in the district court.1 A court evaluating such a request considers the
same four factors that are typically considered in evaluating a motion for
a preliminary injunction: (1) the likelihood that the party the party will
prevail on the merits; (2) the likelihood that the party will be irreparably
harmed without a stay; (3) the prospect that others will be harmed if the
court grants a stay; and (4) public interest. Mich. Coalition of Radioactive
The Court acknowledges that Abiola moved for a stay before he filed a
notice of appeal. In light of his pending appeal, the Court will construe
his filing as a motion under Federal Rule of Appellate Procedure 8.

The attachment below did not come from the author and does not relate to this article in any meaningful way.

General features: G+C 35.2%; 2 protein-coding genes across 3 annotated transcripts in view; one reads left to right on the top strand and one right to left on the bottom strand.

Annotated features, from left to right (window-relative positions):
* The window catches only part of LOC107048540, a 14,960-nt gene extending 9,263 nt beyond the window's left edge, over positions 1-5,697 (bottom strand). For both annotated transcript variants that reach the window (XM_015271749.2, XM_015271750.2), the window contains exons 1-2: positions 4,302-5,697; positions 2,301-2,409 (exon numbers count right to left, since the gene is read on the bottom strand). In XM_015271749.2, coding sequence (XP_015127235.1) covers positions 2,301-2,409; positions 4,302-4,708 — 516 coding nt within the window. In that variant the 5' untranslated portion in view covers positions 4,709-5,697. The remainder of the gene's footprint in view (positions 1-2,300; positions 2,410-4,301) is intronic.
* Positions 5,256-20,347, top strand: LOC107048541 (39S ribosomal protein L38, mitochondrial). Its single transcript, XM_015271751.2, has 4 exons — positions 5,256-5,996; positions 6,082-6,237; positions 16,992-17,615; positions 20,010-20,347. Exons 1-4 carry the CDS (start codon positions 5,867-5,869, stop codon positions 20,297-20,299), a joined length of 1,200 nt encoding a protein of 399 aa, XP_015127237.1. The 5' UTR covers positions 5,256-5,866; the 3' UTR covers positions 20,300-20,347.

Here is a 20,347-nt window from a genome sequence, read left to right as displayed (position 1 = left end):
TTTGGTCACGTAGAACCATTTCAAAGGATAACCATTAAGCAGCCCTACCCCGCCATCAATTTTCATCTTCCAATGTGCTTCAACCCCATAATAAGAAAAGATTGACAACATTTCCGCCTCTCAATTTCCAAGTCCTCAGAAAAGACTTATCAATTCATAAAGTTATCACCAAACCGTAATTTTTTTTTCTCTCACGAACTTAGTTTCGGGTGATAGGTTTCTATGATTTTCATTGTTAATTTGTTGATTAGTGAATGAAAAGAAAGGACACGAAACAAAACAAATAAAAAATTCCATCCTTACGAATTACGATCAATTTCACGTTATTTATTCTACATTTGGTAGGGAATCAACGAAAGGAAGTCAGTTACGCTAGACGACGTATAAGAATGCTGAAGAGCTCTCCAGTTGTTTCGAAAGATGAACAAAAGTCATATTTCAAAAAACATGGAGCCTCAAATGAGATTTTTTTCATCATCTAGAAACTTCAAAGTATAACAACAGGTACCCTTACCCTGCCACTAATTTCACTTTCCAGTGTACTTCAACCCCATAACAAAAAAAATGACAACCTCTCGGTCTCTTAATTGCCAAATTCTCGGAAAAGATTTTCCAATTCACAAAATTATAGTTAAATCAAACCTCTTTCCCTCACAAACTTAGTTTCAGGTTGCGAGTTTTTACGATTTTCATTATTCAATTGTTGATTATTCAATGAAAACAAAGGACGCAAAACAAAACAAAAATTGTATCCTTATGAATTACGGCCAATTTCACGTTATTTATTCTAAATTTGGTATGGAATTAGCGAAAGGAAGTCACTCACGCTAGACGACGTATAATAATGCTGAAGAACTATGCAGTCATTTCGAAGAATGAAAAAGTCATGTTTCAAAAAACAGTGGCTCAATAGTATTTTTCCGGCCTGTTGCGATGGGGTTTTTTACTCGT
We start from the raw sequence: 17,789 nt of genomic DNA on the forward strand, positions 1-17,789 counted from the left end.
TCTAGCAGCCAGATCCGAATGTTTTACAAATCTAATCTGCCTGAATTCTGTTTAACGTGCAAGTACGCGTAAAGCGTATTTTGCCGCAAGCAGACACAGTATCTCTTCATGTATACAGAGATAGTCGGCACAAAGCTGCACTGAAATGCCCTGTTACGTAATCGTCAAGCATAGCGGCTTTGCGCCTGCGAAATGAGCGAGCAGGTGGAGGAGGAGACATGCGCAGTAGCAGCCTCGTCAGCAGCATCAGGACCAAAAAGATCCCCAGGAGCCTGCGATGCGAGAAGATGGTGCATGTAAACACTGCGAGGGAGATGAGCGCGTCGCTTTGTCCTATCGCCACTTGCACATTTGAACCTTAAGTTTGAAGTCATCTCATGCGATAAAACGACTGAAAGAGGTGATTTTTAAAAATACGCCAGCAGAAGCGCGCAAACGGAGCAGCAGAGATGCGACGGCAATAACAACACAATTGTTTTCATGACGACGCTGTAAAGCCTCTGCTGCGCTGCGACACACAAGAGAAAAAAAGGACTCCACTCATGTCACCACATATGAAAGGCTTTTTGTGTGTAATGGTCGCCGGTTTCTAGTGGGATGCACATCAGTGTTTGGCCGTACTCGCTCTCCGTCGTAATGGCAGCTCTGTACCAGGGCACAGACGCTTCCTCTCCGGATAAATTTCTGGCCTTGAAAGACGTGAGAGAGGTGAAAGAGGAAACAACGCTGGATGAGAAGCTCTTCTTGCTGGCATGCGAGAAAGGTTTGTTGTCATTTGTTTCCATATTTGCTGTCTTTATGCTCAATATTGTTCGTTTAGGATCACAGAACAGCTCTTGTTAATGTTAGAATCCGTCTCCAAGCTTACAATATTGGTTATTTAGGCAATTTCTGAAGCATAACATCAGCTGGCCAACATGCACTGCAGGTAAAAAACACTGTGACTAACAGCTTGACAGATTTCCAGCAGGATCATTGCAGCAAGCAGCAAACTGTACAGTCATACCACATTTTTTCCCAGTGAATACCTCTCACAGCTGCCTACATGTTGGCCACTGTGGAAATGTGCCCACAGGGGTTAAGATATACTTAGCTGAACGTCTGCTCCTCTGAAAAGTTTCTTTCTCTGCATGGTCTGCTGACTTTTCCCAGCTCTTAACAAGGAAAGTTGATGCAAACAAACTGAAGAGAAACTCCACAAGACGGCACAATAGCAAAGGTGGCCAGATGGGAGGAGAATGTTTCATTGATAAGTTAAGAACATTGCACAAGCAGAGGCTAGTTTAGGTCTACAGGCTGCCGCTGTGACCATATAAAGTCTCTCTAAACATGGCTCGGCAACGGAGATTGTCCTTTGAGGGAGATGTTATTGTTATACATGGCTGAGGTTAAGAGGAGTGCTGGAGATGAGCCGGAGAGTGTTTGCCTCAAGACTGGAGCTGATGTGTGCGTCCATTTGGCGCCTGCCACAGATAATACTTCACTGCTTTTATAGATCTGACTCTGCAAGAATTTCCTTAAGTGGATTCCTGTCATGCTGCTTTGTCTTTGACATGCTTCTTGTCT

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Material Users, Inc. v. Griepentrog, 945 F.2d 150, 153 (6th Cir. 1991). The
party seeking the stay has the burden of demonstrating its entitlement
to the stay. SIEU Local 1 v. Husted, 698 F.3d 341, 342 (6th Cir. 2012).
Abiola has failed to demonstrate his entitlement to a stay. With
respect to the first stay consideration, the Court does not see a reasonable
likelihood of reversal on appeal. Abiola admits that he accepted the first
settlement payment check but failed to move out, which he was
unambiguously required to do by the terms of the agreement. And his
arguments that Defendants’ post-settlement actions nullified the
settlement and that the Court lacks jurisdiction to enforce the agreement
have already been twice rejected.
As for the second consideration, loss of unique property is certainly
a serious harm. Yet under the terms of the settlement agreement Abiola
was supposed to have vacated it over four years ago.
As for the third and fourth considerations, the Court concludes that